Unfortunately, they have received more support from the industry than in the States so they are well ahead of their American counterparts when it comes to getting the news out. Hopefully, with the rules being adopted by the USTA, more support will come and allow a more robust promotion of the sport at the tracks and other locales.
It turns out the standardbred industry is not the only industry suffering from a severe drop in foal crops. HRU on Friday reported how the thoroughbred and quarter horse industries are suffering the same fate. It is clear the common denominator is slots. All three are awarding the bulk of their slot revenue to aged horses making those owners still in the game leaning towards ready made horses instead of yearlings who are a riskier investment and quite honestly, a cash drain for a year and a half before they have a chance of earning back their cost only to face relatively small purses. Unless all three breeds reallocate the slot windfall (for while it last), they may accomplish what animal rights groups have been unable to do thus far; become extinct.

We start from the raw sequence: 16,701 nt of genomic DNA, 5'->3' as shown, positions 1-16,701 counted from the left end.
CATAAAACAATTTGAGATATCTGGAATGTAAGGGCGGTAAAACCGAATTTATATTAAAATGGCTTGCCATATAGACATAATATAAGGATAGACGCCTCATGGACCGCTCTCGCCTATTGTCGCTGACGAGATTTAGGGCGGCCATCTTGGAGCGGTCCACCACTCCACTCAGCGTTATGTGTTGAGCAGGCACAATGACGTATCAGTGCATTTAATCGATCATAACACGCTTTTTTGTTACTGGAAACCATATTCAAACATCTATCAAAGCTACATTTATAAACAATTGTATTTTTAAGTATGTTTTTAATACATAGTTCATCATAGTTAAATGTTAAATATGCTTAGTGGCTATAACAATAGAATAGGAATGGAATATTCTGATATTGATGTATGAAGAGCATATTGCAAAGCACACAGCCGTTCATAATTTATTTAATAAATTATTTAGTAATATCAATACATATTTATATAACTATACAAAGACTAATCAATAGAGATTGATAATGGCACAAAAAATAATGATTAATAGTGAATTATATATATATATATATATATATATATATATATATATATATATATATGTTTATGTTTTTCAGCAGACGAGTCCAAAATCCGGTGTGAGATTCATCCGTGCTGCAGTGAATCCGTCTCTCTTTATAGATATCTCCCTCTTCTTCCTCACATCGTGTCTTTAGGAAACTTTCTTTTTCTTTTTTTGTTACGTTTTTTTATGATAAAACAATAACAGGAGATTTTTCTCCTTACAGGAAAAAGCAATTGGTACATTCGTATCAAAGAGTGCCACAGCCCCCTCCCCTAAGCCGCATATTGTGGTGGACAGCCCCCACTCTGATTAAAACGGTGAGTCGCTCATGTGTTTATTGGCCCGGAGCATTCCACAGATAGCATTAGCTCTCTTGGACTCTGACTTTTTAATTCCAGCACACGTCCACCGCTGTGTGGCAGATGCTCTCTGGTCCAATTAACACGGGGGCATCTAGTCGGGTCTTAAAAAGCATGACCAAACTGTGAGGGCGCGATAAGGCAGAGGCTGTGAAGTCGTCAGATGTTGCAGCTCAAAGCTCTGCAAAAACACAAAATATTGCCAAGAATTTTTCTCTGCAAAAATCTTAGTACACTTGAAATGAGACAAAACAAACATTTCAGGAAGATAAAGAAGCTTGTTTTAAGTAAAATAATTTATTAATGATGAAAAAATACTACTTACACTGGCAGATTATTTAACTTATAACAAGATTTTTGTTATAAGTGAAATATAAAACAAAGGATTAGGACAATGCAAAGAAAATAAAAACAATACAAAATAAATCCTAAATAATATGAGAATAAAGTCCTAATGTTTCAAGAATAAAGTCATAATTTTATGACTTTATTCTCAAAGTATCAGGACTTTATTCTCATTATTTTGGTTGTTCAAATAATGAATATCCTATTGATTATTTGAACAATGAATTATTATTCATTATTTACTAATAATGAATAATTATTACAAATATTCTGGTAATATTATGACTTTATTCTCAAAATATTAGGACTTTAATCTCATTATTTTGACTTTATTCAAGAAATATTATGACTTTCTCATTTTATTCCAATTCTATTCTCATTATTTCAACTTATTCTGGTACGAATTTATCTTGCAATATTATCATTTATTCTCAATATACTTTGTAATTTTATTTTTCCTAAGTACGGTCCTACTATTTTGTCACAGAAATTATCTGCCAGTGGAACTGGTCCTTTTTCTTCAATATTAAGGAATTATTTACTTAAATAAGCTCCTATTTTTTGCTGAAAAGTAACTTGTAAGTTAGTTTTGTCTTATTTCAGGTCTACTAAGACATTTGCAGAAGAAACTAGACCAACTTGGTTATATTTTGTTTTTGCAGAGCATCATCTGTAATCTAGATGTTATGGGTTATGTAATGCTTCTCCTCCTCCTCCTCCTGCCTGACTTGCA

Illegal drugs are the scourge of racing and while authorities and cheaters play a game of catch-me-if-you-can, there are those approved drugs which are supposedly safe for horses when used as directed and don't provide an advantage over other horses as long as they are withdrawn as per industry mandated withdrawal times. But what about supplements? I have a problem with horsemen from all breeds endorsing supplements as well as industry magazines on both sides of the border selling advertising to these companies. Some of these companies have a plethora of supplements for sale to solve every conceivable problem. These supplements, like human supplements are not regulated to the degree medicines are and may result in an inadvertent positive. One has to wonder if using all these supplements, seeking an advantage over their competitors, is any worse than medicating horses. Ah, for the days of racing on hay and water.